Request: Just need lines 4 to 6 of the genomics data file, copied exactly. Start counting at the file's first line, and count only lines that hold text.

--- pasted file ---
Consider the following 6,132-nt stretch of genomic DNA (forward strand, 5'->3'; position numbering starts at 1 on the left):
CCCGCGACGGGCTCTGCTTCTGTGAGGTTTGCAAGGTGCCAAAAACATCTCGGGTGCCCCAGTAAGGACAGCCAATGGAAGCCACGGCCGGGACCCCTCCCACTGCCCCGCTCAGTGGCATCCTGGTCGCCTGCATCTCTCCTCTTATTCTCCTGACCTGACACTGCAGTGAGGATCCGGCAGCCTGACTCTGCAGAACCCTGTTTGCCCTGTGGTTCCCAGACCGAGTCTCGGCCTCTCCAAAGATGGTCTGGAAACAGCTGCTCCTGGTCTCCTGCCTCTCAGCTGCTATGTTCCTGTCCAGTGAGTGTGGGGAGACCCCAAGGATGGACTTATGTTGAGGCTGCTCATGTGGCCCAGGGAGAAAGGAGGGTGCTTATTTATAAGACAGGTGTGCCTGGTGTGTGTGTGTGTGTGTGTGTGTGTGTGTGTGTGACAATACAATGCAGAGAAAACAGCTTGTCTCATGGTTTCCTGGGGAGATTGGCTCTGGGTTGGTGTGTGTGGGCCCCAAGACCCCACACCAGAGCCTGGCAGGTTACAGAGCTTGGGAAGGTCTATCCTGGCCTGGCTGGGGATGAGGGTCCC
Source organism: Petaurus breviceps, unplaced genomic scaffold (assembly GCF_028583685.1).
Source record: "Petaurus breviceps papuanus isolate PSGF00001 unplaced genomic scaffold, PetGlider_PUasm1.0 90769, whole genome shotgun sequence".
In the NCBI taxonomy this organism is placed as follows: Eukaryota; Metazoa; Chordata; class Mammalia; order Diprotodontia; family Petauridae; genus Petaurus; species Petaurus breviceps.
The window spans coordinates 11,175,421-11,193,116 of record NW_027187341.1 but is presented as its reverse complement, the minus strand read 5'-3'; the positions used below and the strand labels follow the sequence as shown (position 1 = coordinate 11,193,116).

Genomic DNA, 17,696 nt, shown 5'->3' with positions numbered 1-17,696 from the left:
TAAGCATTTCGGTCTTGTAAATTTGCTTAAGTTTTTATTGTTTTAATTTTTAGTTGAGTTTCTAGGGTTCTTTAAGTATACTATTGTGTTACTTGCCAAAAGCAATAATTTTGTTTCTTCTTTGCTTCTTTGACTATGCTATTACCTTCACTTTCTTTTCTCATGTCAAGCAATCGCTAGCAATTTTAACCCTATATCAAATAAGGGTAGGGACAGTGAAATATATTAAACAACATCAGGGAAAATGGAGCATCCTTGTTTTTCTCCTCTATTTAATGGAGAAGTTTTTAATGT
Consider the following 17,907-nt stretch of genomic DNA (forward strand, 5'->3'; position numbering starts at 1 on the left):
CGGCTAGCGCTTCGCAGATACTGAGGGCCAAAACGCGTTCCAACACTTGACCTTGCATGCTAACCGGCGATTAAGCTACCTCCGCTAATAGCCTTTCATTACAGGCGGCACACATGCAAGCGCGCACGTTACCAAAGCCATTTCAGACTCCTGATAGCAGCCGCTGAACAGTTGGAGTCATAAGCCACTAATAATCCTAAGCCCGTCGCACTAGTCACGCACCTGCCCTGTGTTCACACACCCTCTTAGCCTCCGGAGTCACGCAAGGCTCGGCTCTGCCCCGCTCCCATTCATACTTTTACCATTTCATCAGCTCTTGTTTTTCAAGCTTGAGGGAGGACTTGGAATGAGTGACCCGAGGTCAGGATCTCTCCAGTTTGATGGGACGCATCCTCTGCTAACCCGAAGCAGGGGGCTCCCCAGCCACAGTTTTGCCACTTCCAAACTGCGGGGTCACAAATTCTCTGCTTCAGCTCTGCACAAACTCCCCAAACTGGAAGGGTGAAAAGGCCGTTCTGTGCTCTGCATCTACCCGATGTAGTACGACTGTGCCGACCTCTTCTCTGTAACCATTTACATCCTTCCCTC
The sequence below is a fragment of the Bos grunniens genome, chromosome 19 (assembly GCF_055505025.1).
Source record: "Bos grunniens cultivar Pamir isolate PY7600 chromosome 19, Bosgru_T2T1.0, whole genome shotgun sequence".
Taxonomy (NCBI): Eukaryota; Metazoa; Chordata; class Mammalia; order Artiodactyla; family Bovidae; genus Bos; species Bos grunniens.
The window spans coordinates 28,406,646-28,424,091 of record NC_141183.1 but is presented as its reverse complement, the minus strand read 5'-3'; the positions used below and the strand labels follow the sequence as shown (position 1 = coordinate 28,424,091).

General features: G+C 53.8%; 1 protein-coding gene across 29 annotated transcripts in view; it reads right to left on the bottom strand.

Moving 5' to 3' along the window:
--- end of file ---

Source record: "Petaurus breviceps papuanus isolate PSGF00001 unplaced genomic scaffold, PetGlider_PUasm1.0 90769, whole genome shotgun sequence".
In the NCBI taxonomy this organism is placed as follows: Eukaryota; Metazoa; Chordata; class Mammalia; order Diprotodontia; family Petauridae; genus Petaurus; species Petaurus breviceps.
The window spans coordinates 11,175,421-11,193,116 of record NW_027187341.1 but is presented as its reverse complement, the minus strand read 5'-3'; the positions used below and the strand labels follow the sequence as shown (position 1 = coordinate 11,193,116).